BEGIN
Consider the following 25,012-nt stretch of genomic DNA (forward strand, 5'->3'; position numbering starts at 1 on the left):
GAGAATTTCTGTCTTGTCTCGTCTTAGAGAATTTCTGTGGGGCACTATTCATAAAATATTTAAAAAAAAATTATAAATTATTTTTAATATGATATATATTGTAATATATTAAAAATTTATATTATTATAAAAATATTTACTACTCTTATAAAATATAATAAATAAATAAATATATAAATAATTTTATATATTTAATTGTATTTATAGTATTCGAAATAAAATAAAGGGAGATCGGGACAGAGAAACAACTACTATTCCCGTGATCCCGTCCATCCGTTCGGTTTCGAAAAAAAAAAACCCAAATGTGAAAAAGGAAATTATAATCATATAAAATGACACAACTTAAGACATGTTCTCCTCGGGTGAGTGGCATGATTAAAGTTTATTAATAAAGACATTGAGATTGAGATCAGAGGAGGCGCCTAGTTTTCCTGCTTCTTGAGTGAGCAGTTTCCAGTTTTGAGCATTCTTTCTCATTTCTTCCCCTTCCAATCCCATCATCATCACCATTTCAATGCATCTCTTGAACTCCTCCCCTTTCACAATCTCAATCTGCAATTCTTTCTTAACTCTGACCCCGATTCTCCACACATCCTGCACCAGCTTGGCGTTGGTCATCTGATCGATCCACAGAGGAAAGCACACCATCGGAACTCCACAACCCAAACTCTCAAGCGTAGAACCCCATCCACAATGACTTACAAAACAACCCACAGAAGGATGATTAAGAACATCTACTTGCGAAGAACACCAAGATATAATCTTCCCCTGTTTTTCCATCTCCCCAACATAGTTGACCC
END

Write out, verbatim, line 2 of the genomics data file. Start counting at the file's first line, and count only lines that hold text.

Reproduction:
GAGAATTTCTGTCTTGTCTCGTCTTAGAGAATTTCTGTGGGGCACTATTCATAAAATATTTAAAAAAAAATTATAAATTATTTTTAATATGATATATATTGTAATATATTAAAAATTTATATTATTATAAAAATATTTACTACTCTTATAAAATATAATAAATAAATAAATATATAAATAATTTTATATATTTAATTGTATTTATAGTATTCGAAATAAAATAAAGGGAGATCGGGACAGAGAAACAACTACTATTCCCGTGATCCCGTCCATCCGTTCGGTTTCGAAAAAAAAAAACCCAAATGTGAAAAAGGAAATTATAATCATATAAAATGACACAACTTAAGACATGTTCTCCTCGGGTGAGTGGCATGATTAAAGTTTATTAATAAAGACATTGAGATTGAGATCAGAGGAGGCGCCTAGTTTTCCTGCTTCTTGAGTGAGCAGTTTCCAGTTTTGAGCATTCTTTCTCATTTCTTCCCCTTCCAATCCCATCATCATCACCATTTCAATGCATCTCTTGAACTCCTCCCCTTTCACAATCTCAATCTGCAATTCTTTCTTAACTCTGACCCCGATTCTCCACACATCCTGCACCAGCTTGGCGTTGGTCATCTGATCGATCCACAGAGGAAAGCACACCATCGGAACTCCACAACCCAAACTCTCAAGCGTAGAACCCCATCCACAATGACTTACAAAACAACCCACAGAAGGATGATTAAGAACATCTACTTGCGAAGAACACCAAGATATAATCTTCCCCTGTTTTTCCATCTCCCCAACATAGTTGACCC